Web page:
All things hang on our possessing

Full Text

1 All depends on our possessing
God's abundant grace and blessing,
Though all earthly wealth depart.
He who trusts with faith unshaken
By their God are not forsaken
And will keep a dauntless heart.

2 He who to this day has fed me
And to many joys has led me,
Is and ever shall be mine.
He who ever gently schools me,
He who daily guides and rules me
Will remain my help divine.

3 Many spend their lives in fretting
Over trifles and in getting
Things that have no solid ground.
I shall strive to win a treasure
That will bring me lasting pleasure
And that now is seldom found.

4 When with sorrow I am stricken,
Hope anew my heart will quicken;
All my longing shall be stilled.
To His loving-kindness tender
Soul and body I surrender;
For on God alone I build.

5 Well He knows what best to grant me;
All the longing hopes that haunt me,
Joy and sorrow, have their day.
I shall doubt His wisdom never;
As God wills, so be it ever;
I commit to Him my way.

6 If my days on earth He lengthen,
God my weary soul will strengthen;
All my trust in Him I place.
Earthly wealth is not abiding,
Like a stream away is gliding;
Safe I anchor in His grace.



Source: Lutheran Service Book #732

Author: Anonymous

In some hymnals, the editors noted that a hymn's author is unknown to them, and so this artificial "person" entry is used to reflect that fact. Obviously, the hymns attributed to "Author Unknown" "Unknown" or "Anonymous" could have been written by many people over a span of many centuries. Go to person page >

Translator: Catherine Winkworth

Catherine Winkworth is "the most gifted translator of any foreign sacred lyrics into our tongue, after Dr. Neale and John Wesley; and in practical services rendered, taking quality with quantity, the first of those who have laboured upon German hymns. Our knowledge of them is due to her more largely than to any or all other translators; and by her two series of Lyra Germanica, her Chorale Book, and her Christian Singers of Germany, she has laid all English-speaking Christians under lasting obligation." --Annotations of the Hymnal, Charles Hutchins, M.A., 1872… Go to person page >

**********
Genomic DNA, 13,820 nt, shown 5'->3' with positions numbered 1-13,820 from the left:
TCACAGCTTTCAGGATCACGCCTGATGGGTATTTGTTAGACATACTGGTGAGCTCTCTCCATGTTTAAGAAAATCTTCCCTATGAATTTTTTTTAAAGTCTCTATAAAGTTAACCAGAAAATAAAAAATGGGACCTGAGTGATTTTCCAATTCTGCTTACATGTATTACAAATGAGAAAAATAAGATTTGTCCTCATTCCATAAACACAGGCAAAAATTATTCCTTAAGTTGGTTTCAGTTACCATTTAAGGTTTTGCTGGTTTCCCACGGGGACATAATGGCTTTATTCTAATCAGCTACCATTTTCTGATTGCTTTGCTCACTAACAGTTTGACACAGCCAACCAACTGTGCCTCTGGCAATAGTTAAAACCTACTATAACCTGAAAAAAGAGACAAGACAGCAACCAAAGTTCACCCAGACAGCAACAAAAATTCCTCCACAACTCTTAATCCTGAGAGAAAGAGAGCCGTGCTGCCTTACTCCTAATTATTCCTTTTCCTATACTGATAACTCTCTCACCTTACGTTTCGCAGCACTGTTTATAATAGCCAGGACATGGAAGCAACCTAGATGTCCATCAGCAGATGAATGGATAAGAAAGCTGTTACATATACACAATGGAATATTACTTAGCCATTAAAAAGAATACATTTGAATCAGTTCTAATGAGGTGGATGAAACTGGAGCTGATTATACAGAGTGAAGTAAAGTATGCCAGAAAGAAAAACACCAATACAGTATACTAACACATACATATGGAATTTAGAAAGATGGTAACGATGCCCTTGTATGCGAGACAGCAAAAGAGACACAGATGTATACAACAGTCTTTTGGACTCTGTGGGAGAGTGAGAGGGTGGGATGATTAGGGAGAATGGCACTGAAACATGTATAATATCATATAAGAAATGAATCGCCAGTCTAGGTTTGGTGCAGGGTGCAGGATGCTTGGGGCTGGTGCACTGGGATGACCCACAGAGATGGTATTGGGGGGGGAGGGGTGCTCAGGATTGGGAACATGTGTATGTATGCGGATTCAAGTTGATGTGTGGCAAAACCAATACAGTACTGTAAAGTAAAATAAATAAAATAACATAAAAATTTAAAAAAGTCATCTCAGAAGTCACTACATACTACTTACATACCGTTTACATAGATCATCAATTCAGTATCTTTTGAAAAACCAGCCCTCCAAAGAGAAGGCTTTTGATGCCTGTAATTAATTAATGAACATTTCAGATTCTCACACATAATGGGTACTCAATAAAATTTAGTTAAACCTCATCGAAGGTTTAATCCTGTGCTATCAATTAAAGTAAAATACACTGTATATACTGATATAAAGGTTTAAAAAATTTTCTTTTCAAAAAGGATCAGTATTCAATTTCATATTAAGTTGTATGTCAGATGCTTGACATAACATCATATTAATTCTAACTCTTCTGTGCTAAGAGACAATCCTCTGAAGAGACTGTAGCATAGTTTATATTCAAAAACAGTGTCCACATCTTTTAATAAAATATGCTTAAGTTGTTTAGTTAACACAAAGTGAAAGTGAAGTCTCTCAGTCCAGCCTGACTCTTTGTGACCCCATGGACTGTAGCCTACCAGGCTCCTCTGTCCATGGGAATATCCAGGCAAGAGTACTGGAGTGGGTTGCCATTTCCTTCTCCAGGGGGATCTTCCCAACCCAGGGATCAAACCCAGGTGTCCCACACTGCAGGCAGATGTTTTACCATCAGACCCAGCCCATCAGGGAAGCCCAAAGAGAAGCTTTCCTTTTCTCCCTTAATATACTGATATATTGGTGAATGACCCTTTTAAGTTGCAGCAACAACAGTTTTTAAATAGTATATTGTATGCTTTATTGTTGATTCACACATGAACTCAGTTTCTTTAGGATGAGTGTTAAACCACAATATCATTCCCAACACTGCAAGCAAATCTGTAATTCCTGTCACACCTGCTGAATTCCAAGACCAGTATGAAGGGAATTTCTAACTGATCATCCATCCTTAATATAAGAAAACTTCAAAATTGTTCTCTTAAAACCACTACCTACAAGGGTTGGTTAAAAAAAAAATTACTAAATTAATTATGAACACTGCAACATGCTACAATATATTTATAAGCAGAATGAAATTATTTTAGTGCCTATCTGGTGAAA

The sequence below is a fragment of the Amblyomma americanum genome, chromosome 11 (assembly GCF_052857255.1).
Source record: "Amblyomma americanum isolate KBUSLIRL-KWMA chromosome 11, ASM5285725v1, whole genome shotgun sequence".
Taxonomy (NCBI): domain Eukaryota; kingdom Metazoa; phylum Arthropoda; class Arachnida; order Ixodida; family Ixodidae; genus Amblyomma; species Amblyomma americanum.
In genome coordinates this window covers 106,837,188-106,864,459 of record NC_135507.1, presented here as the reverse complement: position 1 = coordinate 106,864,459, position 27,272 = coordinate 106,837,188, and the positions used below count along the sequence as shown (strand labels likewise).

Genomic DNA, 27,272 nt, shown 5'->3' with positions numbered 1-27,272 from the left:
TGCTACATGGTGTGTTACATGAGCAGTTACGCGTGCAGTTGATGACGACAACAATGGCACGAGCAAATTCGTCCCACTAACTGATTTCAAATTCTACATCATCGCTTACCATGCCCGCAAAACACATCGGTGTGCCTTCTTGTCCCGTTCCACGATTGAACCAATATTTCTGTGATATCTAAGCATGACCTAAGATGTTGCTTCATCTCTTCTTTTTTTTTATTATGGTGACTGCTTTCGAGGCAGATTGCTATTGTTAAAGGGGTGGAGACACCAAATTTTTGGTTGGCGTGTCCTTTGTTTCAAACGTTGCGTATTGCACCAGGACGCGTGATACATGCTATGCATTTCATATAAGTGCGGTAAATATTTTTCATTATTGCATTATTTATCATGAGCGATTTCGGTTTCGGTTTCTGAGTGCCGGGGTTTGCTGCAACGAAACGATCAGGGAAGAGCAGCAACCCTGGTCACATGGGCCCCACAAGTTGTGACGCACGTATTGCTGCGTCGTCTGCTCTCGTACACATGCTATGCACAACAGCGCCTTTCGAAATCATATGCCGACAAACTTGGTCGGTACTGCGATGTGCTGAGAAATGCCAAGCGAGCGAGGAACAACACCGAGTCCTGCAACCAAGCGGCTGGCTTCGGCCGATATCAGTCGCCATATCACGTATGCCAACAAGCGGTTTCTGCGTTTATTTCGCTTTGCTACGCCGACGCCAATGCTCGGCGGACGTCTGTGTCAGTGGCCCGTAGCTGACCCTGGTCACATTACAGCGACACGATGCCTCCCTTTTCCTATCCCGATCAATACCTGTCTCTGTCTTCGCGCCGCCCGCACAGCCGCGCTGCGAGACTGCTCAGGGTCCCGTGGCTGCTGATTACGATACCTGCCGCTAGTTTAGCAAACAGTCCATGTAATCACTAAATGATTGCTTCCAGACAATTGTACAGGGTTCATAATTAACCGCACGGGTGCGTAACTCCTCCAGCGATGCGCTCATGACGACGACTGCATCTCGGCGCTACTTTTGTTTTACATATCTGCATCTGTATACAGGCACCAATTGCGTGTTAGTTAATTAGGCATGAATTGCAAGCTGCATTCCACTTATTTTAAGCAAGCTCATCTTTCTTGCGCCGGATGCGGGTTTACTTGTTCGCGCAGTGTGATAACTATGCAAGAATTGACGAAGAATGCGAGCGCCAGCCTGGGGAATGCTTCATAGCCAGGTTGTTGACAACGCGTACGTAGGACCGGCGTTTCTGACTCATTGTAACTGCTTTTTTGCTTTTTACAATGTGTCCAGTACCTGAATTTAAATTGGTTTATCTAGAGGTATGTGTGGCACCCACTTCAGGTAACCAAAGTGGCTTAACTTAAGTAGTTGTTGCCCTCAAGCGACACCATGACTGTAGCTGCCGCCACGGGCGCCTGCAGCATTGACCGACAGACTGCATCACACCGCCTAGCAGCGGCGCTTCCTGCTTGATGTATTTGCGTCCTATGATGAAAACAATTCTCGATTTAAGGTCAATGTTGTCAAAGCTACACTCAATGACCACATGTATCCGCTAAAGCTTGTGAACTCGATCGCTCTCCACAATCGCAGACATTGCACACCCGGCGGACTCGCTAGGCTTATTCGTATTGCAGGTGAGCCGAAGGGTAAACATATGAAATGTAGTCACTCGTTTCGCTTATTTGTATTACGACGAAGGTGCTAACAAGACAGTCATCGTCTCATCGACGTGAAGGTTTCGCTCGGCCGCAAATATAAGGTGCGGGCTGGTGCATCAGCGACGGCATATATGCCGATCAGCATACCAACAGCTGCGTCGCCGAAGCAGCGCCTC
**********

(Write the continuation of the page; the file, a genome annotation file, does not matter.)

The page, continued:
Text Information

First Line: All things hang on our possessing
German Title: Alles ist an Gottes Segen
Author: Anonymous (1676)
Translator: Catherine Winkworth (1863)
Meter: 8.8.7.8.8.7
Source: Nürnberg Gesang-Buch, 1676
Language: English
Copyright: Public Domain

Notes

Alles ist an Gottes Segen. Anon. xvii. century. [Trust in God.] This hymn on Christian faith and patience is mentioned by Koch, v. 605, as anonymous and as dating C. 1673. In the Nürnberg Gesang-Buch of 1676 it is No. 943 (edition 1690, No. 949) in 6 stanzas of 6 lines, marked "Anonymous." Included as No. 488 in the Unverfälschter Liedersegen, 1851.
Translation in common use:—
All things hang on our possessing. Good and full in the 2nd Series, 1858, of Miss Winkworth's Lyra Germanica, p. 189, and thence, as No. 130, in her Chorale Book for England, 1863, and in full in the Ohio Lutheran Hymnal, 1880, No. 326. [Rev. James Mearns, M.A.]

-- John Julian, Dictionary of Hymnology (1907)

Tune

ALLES IST AN GOTTES SEGEN

ALLES 1ST AN GOTTES SEGEN is a splendid tune that matches Gaunt's text well, giving it a lot of lift. Sing it in unison on stanzas 1 and 3 and in harmony on stanza 2. Use a cheerful trumpet stop, and keep the articulation crisp on repeating tones. Johann Löhner (b. Nuremberg, Germany, 1645; d. Nure…

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Timeline

Media

The Cyber Hymnal #79
  • Adobe Acrobat image (PDF)
  • Noteworthy Composer score (NWC)
  • XML score (XML)

Instances

Instances (1 - 8 of 8)Text InfoTune InfoTextScoreFlexScoreAudioPage Scan
Christian Worship: a Lutheran hymnal #421TextPage Scan
Evangelical Lutheran Hymnary #468TextPage Scan
Evangelical Lutheran Worship #589TextPage Scan
Lutheran Service Book #732TextPage Scan
Lutheran Worship #415Text
Small Church Music #1629Audio
The Cyber Hymnal #79TextScoreAudio
Together in Song: Australian hymn book II #556
Include 15 pre-1979 instances



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